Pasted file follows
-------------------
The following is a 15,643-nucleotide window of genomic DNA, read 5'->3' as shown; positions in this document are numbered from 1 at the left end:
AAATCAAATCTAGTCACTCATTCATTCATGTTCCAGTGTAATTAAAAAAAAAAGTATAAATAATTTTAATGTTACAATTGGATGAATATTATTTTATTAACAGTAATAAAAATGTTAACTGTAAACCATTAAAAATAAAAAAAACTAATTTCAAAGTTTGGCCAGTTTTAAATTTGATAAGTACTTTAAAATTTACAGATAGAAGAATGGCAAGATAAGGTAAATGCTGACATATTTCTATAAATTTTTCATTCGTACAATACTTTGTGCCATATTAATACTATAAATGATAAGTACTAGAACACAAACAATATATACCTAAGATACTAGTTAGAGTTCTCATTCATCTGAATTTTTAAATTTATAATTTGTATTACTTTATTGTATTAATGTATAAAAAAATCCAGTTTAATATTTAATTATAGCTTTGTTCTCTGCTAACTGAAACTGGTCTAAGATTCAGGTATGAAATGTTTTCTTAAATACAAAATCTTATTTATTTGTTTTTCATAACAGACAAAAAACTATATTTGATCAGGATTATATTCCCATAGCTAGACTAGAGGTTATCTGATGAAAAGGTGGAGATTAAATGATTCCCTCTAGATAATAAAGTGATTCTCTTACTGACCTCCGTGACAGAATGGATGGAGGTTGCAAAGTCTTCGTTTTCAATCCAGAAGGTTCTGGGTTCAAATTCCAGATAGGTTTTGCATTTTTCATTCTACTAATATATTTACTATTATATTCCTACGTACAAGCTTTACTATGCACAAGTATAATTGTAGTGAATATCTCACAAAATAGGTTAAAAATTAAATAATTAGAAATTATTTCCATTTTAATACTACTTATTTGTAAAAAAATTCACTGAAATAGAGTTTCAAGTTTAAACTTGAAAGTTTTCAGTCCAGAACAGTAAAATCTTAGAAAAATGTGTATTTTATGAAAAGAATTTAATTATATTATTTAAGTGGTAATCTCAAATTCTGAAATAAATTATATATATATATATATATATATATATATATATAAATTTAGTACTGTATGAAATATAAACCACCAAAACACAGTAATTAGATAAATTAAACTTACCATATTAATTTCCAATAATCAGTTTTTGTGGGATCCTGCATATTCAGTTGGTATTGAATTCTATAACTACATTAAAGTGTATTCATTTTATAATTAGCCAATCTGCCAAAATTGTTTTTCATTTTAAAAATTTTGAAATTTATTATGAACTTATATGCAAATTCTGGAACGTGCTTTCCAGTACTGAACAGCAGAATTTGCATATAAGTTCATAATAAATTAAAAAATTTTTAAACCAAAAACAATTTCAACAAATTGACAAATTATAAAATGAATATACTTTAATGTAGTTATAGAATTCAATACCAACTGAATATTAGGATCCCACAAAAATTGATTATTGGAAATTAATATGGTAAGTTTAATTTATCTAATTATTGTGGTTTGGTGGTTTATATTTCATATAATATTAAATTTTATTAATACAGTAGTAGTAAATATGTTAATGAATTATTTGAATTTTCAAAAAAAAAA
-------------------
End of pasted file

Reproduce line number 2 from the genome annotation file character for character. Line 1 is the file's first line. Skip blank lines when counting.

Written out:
AAATCAAATCTAGTCACTCATTCATTCATGTTCCAGTGTAATTAAAAAAAAAAGTATAAATAATTTTAATGTTACAATTGGATGAATATTATTTTATTAACAGTAATAAAAATGTTAACTGTAAACCATTAAAAATAAAAAAAACTAATTTCAAAGTTTGGCCAGTTTTAAATTTGATAAGTACTTTAAAATTTACAGATAGAAGAATGGCAAGATAAGGTAAATGCTGACATATTTCTATAAATTTTTCATTCGTACAATACTTTGTGCCATATTAATACTATAAATGATAAGTACTAGAACACAAACAATATATACCTAAGATACTAGTTAGAGTTCTCATTCATCTGAATTTTTAAATTTATAATTTGTATTACTTTATTGTATTAATGTATAAAAAAATCCAGTTTAATATTTAATTATAGCTTTGTTCTCTGCTAACTGAAACTGGTCTAAGATTCAGGTATGAAATGTTTTCTTAAATACAAAATCTTATTTATTTGTTTTTCATAACAGACAAAAAACTATATTTGATCAGGATTATATTCCCATAGCTAGACTAGAGGTTATCTGATGAAAAGGTGGAGATTAAATGATTCCCTCTAGATAATAAAGTGATTCTCTTACTGACCTCCGTGACAGAATGGATGGAGGTTGCAAAGTCTTCGTTTTCAATCCAGAAGGTTCTGGGTTCAAATTCCAGATAGGTTTTGCATTTTTCATTCTACTAATATATTTACTATTATATTCCTACGTACAAGCTTTACTATGCACAAGTATAATTGTAGTGAATATCTCACAAAATAGGTTAAAAATTAAATAATTAGAAATTATTTCCATTTTAATACTACTTATTTGTAAAAAAATTCACTGAAATAGAGTTTCAAGTTTAAACTTGAAAGTTTTCAGTCCAGAACAGTAAAATCTTAGAAAAATGTGTATTTTATGAAAAGAATTTAATTATATTATTTAAGTGGTAATCTCAAATTCTGAAATAAATTATATATATATATATATATATATATATATATATAAATTTAGTACTGTATGAAATATAAACCACCAAAACACAGTAATTAGATAAATTAAACTTACCATATTAATTTCCAATAATCAGTTTTTGTGGGATCCTGCATATTCAGTTGGTATTGAATTCTATAACTACATTAAAGTGTATTCATTTTATAATTAGCCAATCTGCCAAAATTGTTTTTCATTTTAAAAATTTTGAAATTTATTATGAACTTATATGCAAATTCTGGAACGTGCTTTCCAGTACTGAACAGCAGAATTTGCATATAAGTTCATAATAAATTAAAAAATTTTTAAACCAAAAACAATTTCAACAAATTGACAAATTATAAAATGAATATACTTTAATGTAGTTATAGAATTCAATACCAACTGAATATTAGGATCCCACAAAAATTGATTATTGGAAATTAATATGGTAAGTTTAATTTATCTAATTATTGTGGTTTGGTGGTTTATATTTCATATAATATTAAATTTTATTAATACAGTAGTAGTAAATATGTTAATGAATTATTTGAATTTTCAAAAAAAAAA